I'm trying to understand the relationship between Weil divisors and Cartier divisors, and I would like to see why these are the same in the simple case where $X$ is a nonsingular projective curve over an algebraically closed field. What is the most concrete way of explaining the equivalence between the two sorts of divisors in this situation? In particular, if $P \in X$ is a closed point thought of as a prime Weil divisor, what is the Cartier divisor corresponding to $P$? What about the invertible sheaf corresponding to $P$?
1) The Cartier divisor corresponding to the Weil divisor $1.P$ is given by the pair $s=\lbrace (U,z),(V, 1) \rbrace$ described as follows:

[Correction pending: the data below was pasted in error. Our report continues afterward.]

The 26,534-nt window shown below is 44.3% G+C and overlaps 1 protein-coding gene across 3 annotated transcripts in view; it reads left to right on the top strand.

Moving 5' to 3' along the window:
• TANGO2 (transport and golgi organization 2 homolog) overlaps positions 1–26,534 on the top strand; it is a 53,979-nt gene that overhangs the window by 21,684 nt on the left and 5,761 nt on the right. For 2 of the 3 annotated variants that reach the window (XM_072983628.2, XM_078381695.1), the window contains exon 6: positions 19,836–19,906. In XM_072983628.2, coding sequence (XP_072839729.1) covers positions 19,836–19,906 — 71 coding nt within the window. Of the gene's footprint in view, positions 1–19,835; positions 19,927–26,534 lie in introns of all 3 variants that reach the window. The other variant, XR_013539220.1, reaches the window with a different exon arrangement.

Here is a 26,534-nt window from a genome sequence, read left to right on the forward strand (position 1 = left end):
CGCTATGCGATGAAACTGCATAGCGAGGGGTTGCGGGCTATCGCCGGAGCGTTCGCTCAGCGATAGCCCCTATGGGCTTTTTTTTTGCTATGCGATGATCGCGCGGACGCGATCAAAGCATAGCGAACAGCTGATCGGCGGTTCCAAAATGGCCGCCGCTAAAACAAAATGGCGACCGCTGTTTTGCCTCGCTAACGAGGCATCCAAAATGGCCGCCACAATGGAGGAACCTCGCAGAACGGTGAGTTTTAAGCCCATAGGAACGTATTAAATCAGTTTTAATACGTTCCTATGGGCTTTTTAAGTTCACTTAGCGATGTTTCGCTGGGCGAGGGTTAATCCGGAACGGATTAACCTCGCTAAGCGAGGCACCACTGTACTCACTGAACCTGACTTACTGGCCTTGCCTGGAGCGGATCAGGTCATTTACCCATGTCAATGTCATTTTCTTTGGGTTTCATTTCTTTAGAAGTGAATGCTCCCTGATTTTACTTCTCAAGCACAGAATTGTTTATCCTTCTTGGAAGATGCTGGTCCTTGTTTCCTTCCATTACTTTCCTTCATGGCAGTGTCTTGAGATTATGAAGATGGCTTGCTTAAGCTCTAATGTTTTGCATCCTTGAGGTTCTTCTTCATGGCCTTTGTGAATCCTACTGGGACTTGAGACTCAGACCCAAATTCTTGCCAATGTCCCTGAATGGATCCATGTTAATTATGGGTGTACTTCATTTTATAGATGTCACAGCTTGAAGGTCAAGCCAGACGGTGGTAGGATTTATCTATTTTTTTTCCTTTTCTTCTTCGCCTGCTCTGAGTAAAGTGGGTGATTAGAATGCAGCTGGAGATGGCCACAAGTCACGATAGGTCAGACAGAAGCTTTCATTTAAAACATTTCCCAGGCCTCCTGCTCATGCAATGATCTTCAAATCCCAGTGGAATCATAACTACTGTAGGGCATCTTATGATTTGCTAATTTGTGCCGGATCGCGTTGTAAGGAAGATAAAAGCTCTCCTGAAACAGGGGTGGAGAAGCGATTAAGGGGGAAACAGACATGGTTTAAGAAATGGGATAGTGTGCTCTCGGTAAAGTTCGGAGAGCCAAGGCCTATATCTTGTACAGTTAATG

$\bullet$ $U$ is an open neigbourhood of $P$ and $z$ is a regular function on $U$ whose sole zero is $P$ with multiplicity one.
$\bullet \bullet$ $V=X\setminus \lbrace P\rbrace $ and of course $1$ is the constant function equal to $1$ on $V$.
(This pair determines a section $s\in \Gamma(X,\mathcal K^* _X/\mathcal O^*_X)$ if you unravel what it means to be a section of a quotient sheaf.)
2) The invertible sheaf corresponding to $P$ is the sheaf denoted by $\mathcal O(P)$.
Its $k$-vector space of sections $\Gamma(W,\mathcal O(P))$ over an open subset $W\subset X$ consists of those rational functions $f\in Rat(W)=Rat(X)$ regular on $W$ except perhaps at $P$, where $f$ is allowed a pole of order at most $1$.